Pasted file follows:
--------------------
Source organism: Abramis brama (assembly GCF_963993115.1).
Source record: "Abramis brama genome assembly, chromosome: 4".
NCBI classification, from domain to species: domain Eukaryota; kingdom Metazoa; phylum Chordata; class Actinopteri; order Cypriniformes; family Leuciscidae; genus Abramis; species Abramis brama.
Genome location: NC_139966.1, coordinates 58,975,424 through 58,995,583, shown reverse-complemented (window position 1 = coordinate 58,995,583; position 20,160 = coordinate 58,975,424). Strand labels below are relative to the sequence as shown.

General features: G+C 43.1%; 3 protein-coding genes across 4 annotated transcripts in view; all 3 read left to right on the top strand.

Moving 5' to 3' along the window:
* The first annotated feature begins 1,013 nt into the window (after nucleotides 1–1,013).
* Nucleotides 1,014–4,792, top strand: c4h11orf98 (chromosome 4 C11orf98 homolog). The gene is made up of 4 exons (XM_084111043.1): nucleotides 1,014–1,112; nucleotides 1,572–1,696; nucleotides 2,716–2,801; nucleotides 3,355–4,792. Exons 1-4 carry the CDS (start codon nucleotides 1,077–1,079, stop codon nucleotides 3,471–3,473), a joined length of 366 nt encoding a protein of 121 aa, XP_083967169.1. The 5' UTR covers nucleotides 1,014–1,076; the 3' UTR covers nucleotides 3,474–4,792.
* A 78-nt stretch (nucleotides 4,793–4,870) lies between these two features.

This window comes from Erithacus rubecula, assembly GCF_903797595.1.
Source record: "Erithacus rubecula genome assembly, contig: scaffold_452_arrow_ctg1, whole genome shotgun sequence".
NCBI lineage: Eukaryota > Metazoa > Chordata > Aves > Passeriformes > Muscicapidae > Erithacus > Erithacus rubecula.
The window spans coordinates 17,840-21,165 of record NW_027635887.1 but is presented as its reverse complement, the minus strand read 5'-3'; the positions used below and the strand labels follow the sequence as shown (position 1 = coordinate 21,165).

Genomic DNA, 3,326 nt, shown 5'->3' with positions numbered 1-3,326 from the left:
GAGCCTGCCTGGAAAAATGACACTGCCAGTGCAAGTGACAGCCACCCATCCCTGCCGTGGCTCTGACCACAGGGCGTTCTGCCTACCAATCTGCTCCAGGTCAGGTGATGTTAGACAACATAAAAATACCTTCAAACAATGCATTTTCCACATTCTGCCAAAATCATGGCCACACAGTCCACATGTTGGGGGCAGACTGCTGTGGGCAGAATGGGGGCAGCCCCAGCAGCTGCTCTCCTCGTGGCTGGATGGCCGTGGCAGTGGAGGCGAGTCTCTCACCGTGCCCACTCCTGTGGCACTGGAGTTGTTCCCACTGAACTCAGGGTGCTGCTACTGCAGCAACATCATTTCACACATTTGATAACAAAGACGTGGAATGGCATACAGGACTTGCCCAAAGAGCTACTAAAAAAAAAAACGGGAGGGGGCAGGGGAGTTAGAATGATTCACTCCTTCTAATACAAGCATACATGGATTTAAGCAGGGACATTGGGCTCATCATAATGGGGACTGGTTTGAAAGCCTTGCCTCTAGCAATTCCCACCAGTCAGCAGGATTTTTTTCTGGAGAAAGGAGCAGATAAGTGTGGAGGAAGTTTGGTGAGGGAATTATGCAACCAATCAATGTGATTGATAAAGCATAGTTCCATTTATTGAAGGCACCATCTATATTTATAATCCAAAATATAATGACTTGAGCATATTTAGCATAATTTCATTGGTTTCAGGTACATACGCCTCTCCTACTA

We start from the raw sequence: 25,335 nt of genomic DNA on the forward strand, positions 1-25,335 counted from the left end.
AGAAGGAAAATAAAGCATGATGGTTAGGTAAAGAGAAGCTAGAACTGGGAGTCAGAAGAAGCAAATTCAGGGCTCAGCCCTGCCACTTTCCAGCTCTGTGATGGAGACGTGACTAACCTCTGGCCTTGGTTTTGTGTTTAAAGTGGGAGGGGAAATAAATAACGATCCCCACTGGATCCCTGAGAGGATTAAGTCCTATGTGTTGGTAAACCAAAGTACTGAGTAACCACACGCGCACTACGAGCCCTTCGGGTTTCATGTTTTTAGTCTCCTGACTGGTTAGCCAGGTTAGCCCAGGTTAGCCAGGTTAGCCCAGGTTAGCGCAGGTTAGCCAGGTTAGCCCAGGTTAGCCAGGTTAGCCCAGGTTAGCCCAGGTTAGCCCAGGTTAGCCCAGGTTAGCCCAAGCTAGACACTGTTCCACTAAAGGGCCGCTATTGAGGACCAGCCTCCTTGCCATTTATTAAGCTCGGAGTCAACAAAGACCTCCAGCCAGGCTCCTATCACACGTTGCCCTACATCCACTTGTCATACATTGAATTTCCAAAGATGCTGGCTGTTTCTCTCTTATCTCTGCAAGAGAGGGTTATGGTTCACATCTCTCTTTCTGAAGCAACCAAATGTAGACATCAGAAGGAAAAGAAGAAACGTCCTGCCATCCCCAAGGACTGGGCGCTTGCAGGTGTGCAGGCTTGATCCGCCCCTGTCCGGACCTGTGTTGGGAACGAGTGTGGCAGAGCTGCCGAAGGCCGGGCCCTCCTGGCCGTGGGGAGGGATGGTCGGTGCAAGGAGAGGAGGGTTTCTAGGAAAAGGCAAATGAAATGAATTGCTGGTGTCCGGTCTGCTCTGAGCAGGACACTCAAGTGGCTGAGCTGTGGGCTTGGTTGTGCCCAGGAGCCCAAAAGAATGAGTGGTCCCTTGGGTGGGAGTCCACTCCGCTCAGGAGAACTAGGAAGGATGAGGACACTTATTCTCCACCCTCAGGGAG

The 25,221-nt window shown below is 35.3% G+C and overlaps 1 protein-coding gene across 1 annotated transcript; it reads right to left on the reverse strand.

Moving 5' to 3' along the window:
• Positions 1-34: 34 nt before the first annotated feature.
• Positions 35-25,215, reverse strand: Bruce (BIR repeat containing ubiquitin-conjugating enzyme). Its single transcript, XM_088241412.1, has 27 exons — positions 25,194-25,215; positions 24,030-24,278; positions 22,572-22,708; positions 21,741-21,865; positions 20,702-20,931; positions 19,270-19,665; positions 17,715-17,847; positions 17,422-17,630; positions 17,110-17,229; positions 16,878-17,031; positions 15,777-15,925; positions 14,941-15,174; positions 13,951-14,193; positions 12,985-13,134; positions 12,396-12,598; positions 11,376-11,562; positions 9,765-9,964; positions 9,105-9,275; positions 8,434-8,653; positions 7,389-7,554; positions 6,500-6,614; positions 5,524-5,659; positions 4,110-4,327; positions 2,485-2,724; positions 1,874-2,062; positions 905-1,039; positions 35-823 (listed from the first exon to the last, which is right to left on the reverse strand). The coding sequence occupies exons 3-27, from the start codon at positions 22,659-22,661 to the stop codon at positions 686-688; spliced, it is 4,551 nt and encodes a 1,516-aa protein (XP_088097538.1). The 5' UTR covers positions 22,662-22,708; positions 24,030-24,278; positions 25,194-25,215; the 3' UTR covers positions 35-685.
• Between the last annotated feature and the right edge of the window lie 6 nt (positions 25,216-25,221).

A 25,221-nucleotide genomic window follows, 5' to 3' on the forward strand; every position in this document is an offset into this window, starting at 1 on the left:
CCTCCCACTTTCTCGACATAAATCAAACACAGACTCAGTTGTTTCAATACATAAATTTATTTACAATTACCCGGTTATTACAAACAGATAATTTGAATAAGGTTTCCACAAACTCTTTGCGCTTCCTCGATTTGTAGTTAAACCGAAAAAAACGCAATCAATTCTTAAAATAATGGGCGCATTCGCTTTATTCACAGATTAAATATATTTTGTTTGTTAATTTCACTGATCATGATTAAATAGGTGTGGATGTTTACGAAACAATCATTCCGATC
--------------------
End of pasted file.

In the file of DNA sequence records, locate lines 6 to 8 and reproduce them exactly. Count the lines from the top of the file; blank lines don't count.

Moving 5' to 3' along the window:
* The first annotated feature begins 1,013 nt into the window (after nucleotides 1–1,013).
* Nucleotides 1,014–4,792, top strand: c4h11orf98 (chromosome 4 C11orf98 homolog). The gene is made up of 4 exons (XM_084111043.1): nucleotides 1,014–1,112; nucleotides 1,572–1,696; nucleotides 2,716–2,801; nucleotides 3,355–4,792. Exons 1-4 carry the CDS (start codon nucleotides 1,077–1,079, stop codon nucleotides 3,471–3,473), a joined length of 366 nt encoding a protein of 121 aa, XP_083967169.1. The 5' UTR covers nucleotides 1,014–1,076; the 3' UTR covers nucleotides 3,474–4,792.